AEPD Spain Fines CaixaBank €3 Million for Unlawful Profiling

The Agencia Española de Proteción de Datos (AEPD) found that CaixaBank did not obtain consent before using an individual’s personal data for marketing purposes. The customer was not made aware that their data may be used for marketing purposes or to determine their creditworthiness. CaixaBank also failed to mention their personal data would be disclosed to third parties.

Background

The former customer complained to AEPD that their personal data had been passed to a credit scoring company. This was despite the fact that the customer had ended their relationship with the Bank in 2014.

CaixaBank argued that the data was passed on for profiling purposes to determine creditworthiness. They claimed that the legal bases for these processing activities were:

  • Insolvency and credit legislation
  • Consent

They stated that all the data that was used was provided by the data subject themselves and by other credit scoring entities and the Bank’s own risk information centre. Therefore they believed they acted legally.

Profiling

This type of data processing is called profiling and is specifically mentioned in GDPR. Profiling is defined as any form of automated processing of personal data. This consists of use of personal data to evaluate certain aspects of a data subject, such as creditworthiness. It also covers analysis or prediction of a data subject’s behaviour. It’s stated in GDPR that this type of processing is only lawful if it is done with consent of the data subject. This means that data controllers must demonstrate that the data subject has consented to the specific processing of their data. This request for consent must be clearly distinguishable from other matters and phrased in an easily accessible way using clear and plain language.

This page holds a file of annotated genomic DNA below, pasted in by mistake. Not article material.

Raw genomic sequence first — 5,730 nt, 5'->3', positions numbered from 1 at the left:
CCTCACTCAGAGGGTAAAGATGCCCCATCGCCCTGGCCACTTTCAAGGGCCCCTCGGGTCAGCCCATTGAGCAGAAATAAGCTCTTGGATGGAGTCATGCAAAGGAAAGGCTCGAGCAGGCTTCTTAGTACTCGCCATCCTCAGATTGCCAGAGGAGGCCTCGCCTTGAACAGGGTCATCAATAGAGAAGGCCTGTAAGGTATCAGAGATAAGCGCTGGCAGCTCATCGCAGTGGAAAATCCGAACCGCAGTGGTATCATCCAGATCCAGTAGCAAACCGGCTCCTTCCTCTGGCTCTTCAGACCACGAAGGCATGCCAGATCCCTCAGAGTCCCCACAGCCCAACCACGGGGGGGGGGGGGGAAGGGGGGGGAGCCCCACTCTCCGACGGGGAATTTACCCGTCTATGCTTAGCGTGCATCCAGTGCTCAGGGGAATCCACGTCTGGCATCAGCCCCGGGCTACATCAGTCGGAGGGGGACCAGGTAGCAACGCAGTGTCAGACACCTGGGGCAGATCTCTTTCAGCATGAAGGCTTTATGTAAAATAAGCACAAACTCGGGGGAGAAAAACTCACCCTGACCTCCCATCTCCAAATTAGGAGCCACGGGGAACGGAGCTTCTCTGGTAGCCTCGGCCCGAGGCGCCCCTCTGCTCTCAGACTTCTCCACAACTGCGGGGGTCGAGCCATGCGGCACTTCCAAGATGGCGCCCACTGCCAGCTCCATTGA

With regards to CaixaBank’s claim that the customer did give consent it was found that they did not provide enough information about profiling. All the information regarding this processing activity was placed inside the conditions of a credit contract. As well as not being easily accessible it was not made clear what data would be used and how detailed the profile would be. AEPD also found that the privacy policy was not accurate in detailing the kind of personal data that would be used. It was not made clear to the customer what the outcome of this processing would be. There was no mention that they might receive marketing from third party companies and unrelated products.

It was found that the customer could not consent to every purpose of processing individually. On top of this the Bank’s privacy policy did not disclose the total number of purposes for processing. Therefore it was found that the customer’s data was transferred without consent or a valid agreement.

Outcome

The AEPD decided to fine CaixaBank €3,000,000 (USD $3,386,820). This took into account:

  • How invasiveness profiling is to data subjects
  • The link between the processing and the Bank’s business activities
  • Size of the Bank
  • High amount of personal data the bank processes
  • The high number of affected data subjects

GDPR has been around for a while now but that doesn’t mean that it’s become any easier to navigate. As a company it can be difficult to understand exactly what you can and can’t do and getting caught out is costly. Value Privacy can provide expert advice and insight to make sure your company is operating correctly. Contact us to find out how we can help you.

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